Don't Get Me Started


What’s the worst thing about the repeal of Don’t Ask Don’t Tell? It’s even worse than the specter of loyal officers falling on their swords, gritting their teeth and respecting America’s time-honored tradition of civilian command. Even worse than embracing trendy-lefty pop culture feel good sentiments. Even worse than launching a massive social experiment in the middle of a shooting war, with real live soldiers serving as lab rats. Even worse than a shabby manipulation of opinion polls which delivered a contemptuous backhand to those most at risk of death or dismemberment in the performance of their duties.

No, the worst thing about the repeal of DADT was delivered by the Washington Post via email the other day. The Senate, the WaPo announced, had voted to end the 17-year-old ban on gays serving openly in the military. No. That is not true. Gays have been banned from the United States armed forces for as long as there have been armed forces. DADT was Bill Clinton’s attempt to finesse his promise to his leftist supporters with the wholesale resistance of the military leadership to allowing gays to enlist.

Seventeen years later, perhaps society has sufficiently changed, certainly among those young enough to enlist in the military, that being gay no needs to be a threat to unit cohesion and morale. Perhaps young men and women don’t really care one way or the other. Perhaps. However, the fact that combat units were the only segment of the armed forces to respond negatively to the question posed by the manipulative survey cited above, that of the consequences of serving with openly gay soldiers, should have given our elected officials pause. Shouldn’t the opinion of those who are actually laying their lives on the line be weighted considerably higher than those managing the Visitors Center at Davis Monthan Air Force Base?

After all, why do we have armed forces? Isn’t it to protect and defend this country against our enemies? Surely that should count as a higher mission than assuaging tortured consciences or validating a rickety self-esteem? Whether gays are allowed to serve or not, or allowed to “be gay” while serving or not, should be a non-issue compared to figuring out how to get more uparmored humvees into combat zones.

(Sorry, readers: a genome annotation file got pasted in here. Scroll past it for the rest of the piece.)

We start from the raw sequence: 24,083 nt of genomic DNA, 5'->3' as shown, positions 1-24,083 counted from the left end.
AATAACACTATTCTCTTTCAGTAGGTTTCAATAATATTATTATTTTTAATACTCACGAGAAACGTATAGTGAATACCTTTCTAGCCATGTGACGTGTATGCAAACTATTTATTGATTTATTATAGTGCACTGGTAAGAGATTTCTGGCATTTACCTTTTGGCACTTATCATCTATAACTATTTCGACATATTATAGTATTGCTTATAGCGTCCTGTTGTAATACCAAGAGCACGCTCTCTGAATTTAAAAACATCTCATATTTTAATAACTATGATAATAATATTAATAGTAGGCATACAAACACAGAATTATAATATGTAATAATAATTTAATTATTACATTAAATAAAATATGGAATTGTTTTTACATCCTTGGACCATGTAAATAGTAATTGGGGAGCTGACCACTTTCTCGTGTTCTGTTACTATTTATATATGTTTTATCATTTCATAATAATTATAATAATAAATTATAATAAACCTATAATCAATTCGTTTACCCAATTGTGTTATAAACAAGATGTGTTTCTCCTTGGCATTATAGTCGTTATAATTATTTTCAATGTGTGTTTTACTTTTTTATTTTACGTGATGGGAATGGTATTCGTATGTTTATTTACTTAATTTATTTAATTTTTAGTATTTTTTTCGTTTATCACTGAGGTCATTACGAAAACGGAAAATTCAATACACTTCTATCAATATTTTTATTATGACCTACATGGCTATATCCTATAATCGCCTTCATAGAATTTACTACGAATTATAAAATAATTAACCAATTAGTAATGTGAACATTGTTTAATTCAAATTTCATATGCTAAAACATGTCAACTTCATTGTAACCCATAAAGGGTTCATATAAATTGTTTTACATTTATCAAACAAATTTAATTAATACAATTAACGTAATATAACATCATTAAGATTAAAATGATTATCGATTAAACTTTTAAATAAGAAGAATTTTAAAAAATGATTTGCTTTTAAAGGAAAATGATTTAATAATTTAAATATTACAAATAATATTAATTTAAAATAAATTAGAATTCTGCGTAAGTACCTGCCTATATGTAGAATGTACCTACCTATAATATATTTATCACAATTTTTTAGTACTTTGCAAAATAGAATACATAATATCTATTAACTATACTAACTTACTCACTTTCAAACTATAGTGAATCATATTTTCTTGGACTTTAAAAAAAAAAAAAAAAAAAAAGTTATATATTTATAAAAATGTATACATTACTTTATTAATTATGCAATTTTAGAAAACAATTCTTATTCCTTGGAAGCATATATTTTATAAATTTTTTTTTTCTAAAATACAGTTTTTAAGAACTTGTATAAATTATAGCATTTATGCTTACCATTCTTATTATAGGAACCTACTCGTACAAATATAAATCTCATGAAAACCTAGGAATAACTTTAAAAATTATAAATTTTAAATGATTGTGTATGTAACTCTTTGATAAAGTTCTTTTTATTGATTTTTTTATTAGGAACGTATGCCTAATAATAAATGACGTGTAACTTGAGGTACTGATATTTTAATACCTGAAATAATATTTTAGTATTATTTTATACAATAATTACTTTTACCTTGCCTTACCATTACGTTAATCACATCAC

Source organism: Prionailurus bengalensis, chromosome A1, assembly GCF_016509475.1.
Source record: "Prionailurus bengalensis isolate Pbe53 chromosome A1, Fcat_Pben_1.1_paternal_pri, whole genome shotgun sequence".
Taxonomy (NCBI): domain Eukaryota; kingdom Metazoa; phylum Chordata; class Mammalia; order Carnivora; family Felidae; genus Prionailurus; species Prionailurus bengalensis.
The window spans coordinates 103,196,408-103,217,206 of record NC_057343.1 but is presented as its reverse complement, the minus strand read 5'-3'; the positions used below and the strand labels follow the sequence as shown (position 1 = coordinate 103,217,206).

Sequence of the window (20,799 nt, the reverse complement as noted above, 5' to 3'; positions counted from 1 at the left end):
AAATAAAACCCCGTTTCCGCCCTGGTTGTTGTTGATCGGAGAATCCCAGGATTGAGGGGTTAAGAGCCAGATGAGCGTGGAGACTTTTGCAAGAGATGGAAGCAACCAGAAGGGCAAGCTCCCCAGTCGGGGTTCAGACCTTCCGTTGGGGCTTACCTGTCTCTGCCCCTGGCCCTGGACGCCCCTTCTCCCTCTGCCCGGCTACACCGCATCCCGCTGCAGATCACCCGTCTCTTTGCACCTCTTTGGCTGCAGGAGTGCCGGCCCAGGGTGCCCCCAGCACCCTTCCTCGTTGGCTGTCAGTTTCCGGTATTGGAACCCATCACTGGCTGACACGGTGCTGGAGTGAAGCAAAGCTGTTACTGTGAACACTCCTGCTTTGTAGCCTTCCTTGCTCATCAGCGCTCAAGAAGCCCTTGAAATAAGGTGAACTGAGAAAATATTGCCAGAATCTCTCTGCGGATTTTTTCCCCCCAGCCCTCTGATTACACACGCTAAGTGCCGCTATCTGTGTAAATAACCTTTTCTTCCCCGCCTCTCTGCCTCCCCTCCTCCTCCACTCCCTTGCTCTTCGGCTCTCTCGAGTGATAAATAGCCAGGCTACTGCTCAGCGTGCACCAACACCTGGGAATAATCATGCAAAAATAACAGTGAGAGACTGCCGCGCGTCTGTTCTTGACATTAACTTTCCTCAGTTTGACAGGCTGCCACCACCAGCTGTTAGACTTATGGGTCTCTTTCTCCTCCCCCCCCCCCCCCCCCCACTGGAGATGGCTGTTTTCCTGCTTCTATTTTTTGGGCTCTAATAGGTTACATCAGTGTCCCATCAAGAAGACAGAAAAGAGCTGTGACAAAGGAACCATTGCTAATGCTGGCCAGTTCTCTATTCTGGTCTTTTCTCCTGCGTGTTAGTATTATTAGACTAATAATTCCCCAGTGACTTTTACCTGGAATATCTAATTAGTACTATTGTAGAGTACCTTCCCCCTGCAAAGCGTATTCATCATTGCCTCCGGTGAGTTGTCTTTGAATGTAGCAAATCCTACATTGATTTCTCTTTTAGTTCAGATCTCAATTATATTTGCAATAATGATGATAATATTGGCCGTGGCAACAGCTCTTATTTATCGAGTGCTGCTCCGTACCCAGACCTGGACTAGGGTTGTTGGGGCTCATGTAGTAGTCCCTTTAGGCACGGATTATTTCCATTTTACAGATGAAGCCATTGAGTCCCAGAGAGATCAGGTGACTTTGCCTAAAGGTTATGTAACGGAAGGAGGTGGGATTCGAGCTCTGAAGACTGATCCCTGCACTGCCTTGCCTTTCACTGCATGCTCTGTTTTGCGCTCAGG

This misguided concern reminds me of the comment I read, made by a professional feminist back when the question of the day was whether women should be allowed to enroll in the service academies. The brass was resistant, arguing that this was the thin end of the wedge which would ultimately lead to women serving in combat. That wouldn’t be such a bad outcome, the professional feminist argued, as that might help the military overcome its then-regnant “warrior culture.”

I laughed out loud at the phrase. Even though I was still in the liberal phase of my transition to adulthood, I readily acknowledged that the “warrior culture” was exactly what I wanted in my armed forces. I didn’t want tastefully decorated barracks. I didn’t want color coordinated tea cozies. I preferred to see troops deploy to strains of Wagner rather than Donna Summers.

Whether repealing DADT will become a problem will be apparent in due time. One hopes it won’t be. No doubt there are gay men serving on battlefields today. No doubt they respect the dictates of DADT. No doubt, even when granted license to tell, they will continue to keep their mouths shut. Unless the policy is further refined to Show and Tell, combat units should continue to function, and that’s the most important thing.

Ultimately, our armed forces will continue to reflect, albeit distantly, the culture they are called on to defend. As that culture grows more tolerant, the armed forces will follow suit. What is wrong is when the officer class manipulates facts and opinion in order to accommodate the whims of ideologues whose ultimate objective is the destruction of American armed forces. It is the willingness to ignore the meaning of words, the distortion of history and the elevation of diversity above performance which serves as the real threat to our troops.